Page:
Neonatal is one of the least pursued specializations in the nurse practitioner (NP) field, but one of its highest-paying. Indeed, of 3,812 respondents to a questionnaire from the American Association of Nurse Practitioners (AANP) for its 2011 national compensation survey, just 1.6 percent of them said they were neonatal nurse practitioners (NNPs). At the same time, these nurse practitioners reported receiving the highest base salary among eight specialty NP areas. But what do NNPs do? NNPs help provide care and treatment for infants in critical care intensive care units (ICUs), and also take on leadership roles due to their advanced graduate-level education. Their expertise might be put to use in Level II or Level III neonatal intensive care unit (NICU), which are for infants born prematurely or with moderate or severe illnesses. NPs go into this specialty area for a variety of reasons beyond just pay. A study published in the Journal of Nurse Practitioners called “Neonatal Nurse Practitioners: Influencers on Career Choice” (login required) shows that of 367 responding NNPs, 55 percent indicated that their decision to enter the neonatology field was based on interest in that patient population, while 26 percent said it was due to greater autonomy and the ability to offer comprehensive care.
The majority of nurse practitioners have an average of 10 years of experience in nursing before deciding to pursue the education to become a nurse practitioner. In fact, 67 percent of respondents to the aforementioned survey published in the Journal for Nurse Practitioners indicated they made the decision to work as an advanced practice registered nurse in neonatology while actually practicing as a registered nurse. According to the AANP study, NNPs had a base neonatal nurse practitioner salary of $107,550. In financial terms, this compares favorably to every other specialty NP area.
|Specialty||Base Salary||Income Total|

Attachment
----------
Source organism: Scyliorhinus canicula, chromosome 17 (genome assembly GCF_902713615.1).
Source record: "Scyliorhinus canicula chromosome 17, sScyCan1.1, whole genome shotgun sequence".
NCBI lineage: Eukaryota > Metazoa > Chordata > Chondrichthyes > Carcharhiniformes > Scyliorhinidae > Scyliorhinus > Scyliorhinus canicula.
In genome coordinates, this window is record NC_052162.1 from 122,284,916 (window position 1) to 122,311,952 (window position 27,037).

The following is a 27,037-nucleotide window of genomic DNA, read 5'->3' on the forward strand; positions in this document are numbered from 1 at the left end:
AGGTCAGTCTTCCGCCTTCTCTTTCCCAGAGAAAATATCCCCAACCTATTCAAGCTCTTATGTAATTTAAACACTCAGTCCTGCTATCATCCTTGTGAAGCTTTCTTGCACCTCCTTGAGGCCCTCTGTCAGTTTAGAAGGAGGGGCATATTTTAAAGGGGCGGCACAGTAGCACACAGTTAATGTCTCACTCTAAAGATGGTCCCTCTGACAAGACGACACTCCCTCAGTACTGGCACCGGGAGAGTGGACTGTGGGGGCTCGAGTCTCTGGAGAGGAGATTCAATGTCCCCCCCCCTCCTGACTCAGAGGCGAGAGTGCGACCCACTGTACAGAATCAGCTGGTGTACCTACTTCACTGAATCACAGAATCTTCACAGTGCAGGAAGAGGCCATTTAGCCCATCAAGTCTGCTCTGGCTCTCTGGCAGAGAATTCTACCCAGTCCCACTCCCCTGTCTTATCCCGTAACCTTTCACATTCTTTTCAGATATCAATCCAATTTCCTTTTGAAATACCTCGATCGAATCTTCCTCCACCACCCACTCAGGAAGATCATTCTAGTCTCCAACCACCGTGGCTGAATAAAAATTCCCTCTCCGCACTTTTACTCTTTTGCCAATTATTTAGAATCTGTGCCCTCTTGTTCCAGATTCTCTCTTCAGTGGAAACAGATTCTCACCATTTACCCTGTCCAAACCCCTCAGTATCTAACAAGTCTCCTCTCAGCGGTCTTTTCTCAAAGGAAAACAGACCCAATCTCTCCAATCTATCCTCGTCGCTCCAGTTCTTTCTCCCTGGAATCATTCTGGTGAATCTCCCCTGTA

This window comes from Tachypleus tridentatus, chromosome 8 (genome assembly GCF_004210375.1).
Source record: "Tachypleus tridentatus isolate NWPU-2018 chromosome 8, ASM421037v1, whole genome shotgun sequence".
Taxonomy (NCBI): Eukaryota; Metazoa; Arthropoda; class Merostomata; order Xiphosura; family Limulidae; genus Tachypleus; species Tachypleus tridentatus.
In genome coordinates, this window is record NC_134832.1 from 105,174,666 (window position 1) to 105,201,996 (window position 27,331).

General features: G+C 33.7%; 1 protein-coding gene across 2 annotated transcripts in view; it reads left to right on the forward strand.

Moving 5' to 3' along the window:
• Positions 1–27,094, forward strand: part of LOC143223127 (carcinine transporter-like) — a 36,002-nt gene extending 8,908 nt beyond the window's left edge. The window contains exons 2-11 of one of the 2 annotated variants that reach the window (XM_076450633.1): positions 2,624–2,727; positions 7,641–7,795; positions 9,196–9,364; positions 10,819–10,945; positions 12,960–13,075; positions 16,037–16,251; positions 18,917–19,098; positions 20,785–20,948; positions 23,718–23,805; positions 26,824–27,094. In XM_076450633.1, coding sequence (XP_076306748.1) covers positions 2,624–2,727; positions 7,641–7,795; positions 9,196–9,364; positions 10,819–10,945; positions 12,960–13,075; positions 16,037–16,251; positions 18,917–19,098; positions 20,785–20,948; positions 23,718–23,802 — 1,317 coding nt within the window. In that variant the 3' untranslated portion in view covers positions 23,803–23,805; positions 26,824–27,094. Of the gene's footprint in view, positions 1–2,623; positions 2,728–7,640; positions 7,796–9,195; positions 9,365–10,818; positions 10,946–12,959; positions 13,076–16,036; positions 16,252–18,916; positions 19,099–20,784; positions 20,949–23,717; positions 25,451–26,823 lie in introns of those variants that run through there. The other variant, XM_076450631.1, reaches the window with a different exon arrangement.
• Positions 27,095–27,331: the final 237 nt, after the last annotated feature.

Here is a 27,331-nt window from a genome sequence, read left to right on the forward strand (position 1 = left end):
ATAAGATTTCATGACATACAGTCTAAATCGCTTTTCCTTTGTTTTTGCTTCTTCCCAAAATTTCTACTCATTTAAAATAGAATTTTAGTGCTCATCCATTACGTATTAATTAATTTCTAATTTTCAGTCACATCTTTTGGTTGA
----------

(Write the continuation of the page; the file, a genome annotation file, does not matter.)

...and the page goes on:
|*Supplied through the 2011 AANP National NP Compensation Survey|
Indeed, the only base salary and income total to come close to those for NNPs were those for NPs working in psychiatric and mental health. As a note, the average base salary for all NPs was $91,310 while the average income total was $98,760.
Overall nurse practitioner salary can vary based on time of the job and past experience, although the AANP notes that new NPs are receiving competitive salaries. Those who have between one to five years of experience made a mean hourly wage of $42.51, the survey shows. Of course, this is not specific to NNPs but all NPs in general. Given that NNPs have higher base salaries than average and higher total income than average, it might be assumed that their mean hourly wage is also higher than the average. Indeed, overall, however, total income seems to be highest for NPs (of all specialties) who have 16 to 20 years of experience, with their total income reaching $106,800. This compares with $92,210 for those with one to five years of experience and $101,080 for those with 20 or more years. Unfortunately, the AANP survey does not break down NP pay by past experience for specialty area.
One of the highest paying areas for NPs in general is the Plains area (Nebraska, North Dakota and several other states) where the total income was $124,450. This was followed by the Far West, including states such as California, Hawaii and others, where total income averaged $107,518, according to the AANP study. Providing another source, the Bureau of Labor Statistics shows that the highest mean wages vary by state with these five having the highest NP pay: Alaska: $111,800; California: $110,590; Oregon: $107,560; Hawaii: $106,770 and Massachusetts: $105,010.
Salary.com lists the median salary for neonatal nurse practitioners as $106,083. Nurses interested in a NNP career can also look up median salary by state, and then look at any number of cities listed within that state for further information on pay in metropolitan areas. NNP median wages, listed by salary.com, as of 2014, in five U.S. metropolitan areas were:
In addition to pay, NPs (including NNPs) can receive many other benefits on the job. This can include health insurance, vacation, an educational allowance and retirement plan. Additionally, 31 percent of respondents (up from 24.5 percent in 2008) to the AANP 2011 National NP Compensation Salary said they were given incentive bonuses. Most often, this related to the number of patient ‘encounters’ they had, but was also tied in to practice revenue and quality measures and outcomes. With a 2010 study in Pediatric Journal showing that 31 states had less than 100 NNPs, there may be many opportunities for registered nurses who pursue advanced training in this specialty area.